There was one rather embarrassing moment in class when our future Benedictine asked why Bathsheba was "statim sanctificata est", since in the Vulgate it really does appear that purification is effected by the adultery, rather than as a result of biological things going on beforehand. Having already been the one who explained to the class that a whether is a castrated sheep, I didn't want to have to be the one to say, "well, once a month women get a little grumpy..." The instructor merely said, "Well, if you read the book of Leviticus, there are many things after which one is supposed to have a bath."

I am, however, disturbed by this particular student's question, because when I was wondering what was going on with the "sanctificata est" and the Douay-Rheims online provided no help, I went to the RSV (which--get this--*actually looked at the Hebrew*) for help. Is our Benedictine Rad Trad too much of a traditionalist to read a modern translation?

I'm sure Heavens will have something to say about the above two passages. Probably correcting my Latin.

Middle Welsh continues slowly, although we are supposed to start reading Pwyll next week. The professor walked us through the first few lines. "You see that particle? That's marking that the verb is in a weird place in the sentence. Now, that particle? That marks that the verb is in the normal place in the sentence." Yes. At least we're better off than Celticist Roommate's Old Irish class.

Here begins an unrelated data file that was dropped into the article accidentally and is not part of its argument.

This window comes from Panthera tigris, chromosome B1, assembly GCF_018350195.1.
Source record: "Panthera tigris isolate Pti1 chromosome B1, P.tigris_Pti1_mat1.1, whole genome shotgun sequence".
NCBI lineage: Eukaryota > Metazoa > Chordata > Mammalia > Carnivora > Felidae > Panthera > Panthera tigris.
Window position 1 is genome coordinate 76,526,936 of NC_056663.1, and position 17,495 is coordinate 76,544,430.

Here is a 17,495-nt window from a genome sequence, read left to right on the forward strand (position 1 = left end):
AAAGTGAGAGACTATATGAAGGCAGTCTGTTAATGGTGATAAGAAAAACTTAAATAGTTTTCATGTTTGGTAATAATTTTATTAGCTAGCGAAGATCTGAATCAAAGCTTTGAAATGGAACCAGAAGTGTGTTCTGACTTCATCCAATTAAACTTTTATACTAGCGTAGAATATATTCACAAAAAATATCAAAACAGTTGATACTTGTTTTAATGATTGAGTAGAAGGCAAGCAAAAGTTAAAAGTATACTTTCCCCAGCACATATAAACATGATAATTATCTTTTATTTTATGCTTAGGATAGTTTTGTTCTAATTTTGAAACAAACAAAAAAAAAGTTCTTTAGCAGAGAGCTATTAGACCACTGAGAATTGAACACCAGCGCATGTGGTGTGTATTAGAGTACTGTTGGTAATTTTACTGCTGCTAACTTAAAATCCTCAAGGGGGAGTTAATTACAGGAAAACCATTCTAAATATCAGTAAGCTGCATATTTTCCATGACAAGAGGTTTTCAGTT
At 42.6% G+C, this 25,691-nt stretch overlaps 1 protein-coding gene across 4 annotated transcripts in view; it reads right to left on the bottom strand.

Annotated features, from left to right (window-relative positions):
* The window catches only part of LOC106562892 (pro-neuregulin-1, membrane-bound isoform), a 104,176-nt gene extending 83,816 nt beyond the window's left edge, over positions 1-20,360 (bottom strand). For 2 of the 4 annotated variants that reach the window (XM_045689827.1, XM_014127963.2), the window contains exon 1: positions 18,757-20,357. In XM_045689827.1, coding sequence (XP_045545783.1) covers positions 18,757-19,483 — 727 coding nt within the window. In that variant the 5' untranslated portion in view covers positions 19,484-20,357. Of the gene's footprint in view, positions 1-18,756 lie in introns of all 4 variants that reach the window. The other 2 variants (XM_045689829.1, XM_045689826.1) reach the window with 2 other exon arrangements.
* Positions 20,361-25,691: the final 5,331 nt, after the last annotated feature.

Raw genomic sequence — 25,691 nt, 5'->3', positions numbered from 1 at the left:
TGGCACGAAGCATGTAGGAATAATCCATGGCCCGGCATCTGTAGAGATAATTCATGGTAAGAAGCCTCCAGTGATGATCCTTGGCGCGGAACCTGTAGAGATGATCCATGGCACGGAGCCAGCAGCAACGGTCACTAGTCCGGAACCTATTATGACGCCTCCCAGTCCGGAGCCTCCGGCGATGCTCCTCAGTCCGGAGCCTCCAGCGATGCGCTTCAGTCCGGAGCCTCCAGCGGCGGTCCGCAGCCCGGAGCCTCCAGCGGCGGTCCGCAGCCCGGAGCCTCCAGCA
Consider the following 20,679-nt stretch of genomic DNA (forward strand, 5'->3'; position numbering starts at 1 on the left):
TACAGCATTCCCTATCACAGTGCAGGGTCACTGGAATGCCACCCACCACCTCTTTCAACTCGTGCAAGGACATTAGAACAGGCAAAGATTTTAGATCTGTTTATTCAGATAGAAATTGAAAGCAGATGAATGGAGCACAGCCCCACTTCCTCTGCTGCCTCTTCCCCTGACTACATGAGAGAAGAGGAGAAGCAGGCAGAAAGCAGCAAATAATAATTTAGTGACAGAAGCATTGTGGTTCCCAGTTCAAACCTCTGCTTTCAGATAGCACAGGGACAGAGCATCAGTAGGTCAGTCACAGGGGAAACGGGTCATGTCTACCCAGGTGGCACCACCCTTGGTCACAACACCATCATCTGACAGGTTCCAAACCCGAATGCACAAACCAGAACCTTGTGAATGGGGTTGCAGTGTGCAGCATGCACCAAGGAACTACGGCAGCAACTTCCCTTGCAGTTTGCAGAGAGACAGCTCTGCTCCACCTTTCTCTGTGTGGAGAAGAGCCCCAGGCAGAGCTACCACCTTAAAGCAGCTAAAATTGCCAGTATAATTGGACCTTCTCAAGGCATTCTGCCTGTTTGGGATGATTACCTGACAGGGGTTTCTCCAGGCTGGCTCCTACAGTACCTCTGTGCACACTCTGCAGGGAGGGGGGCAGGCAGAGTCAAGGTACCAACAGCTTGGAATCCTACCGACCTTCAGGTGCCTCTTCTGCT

Then I went to his office hours to ask him about PhD programs where they would be comfortable letting me be both a Celticist and an Historian, and he kinda sorta maybe offered me a thesis topic. For which I would need to be amazing enough to actually get into the PhD program here. Yeeep.

Today's project: scandalous rhetoric texts describing how to write love letters to Nuns! Hurrah!

I apologize for the rambling... I'd edit, but I wanted to be at PIMS by 10, and I'm running rather late.

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Monday, October 15, 2007

Before the Day is Out...

"For God denies Himself to no one who perseveres but gradually increases the courage of such a one till he achieves victory."
-- St. Teresa of Jesus, Libro de la Vida, Chapter 11.

"At about this time there came to my notice the harm and havoc that were being wrought in France by these Lutherans and the way in which their unhappy sect was increasing...And, seeing that I was a woman, and a sinner, and incapable of doing all I should like in the Lord's service, and as my whole yearning was and still is, that, as He has so many enemies and so few friends, these last should be trusty ones, I determined to do the little that was in me--namely, to follow the evangelical counsels as perfectly as I could...
It makes me laugh, and yet it makes me sad, when I hear of the things which people come here to beg us to pray to God for; we are to ask His Majesty to give them money and to provide them with incomes-- I wish that some of these people would entreat God to enable them to trample all such things beneath their feet...
The world is on fire. Men try to condemn Christ once again, as it were, for they bring a thousand false witnesses against him. "
--The Way of Perfection

Monday, October 08, 2007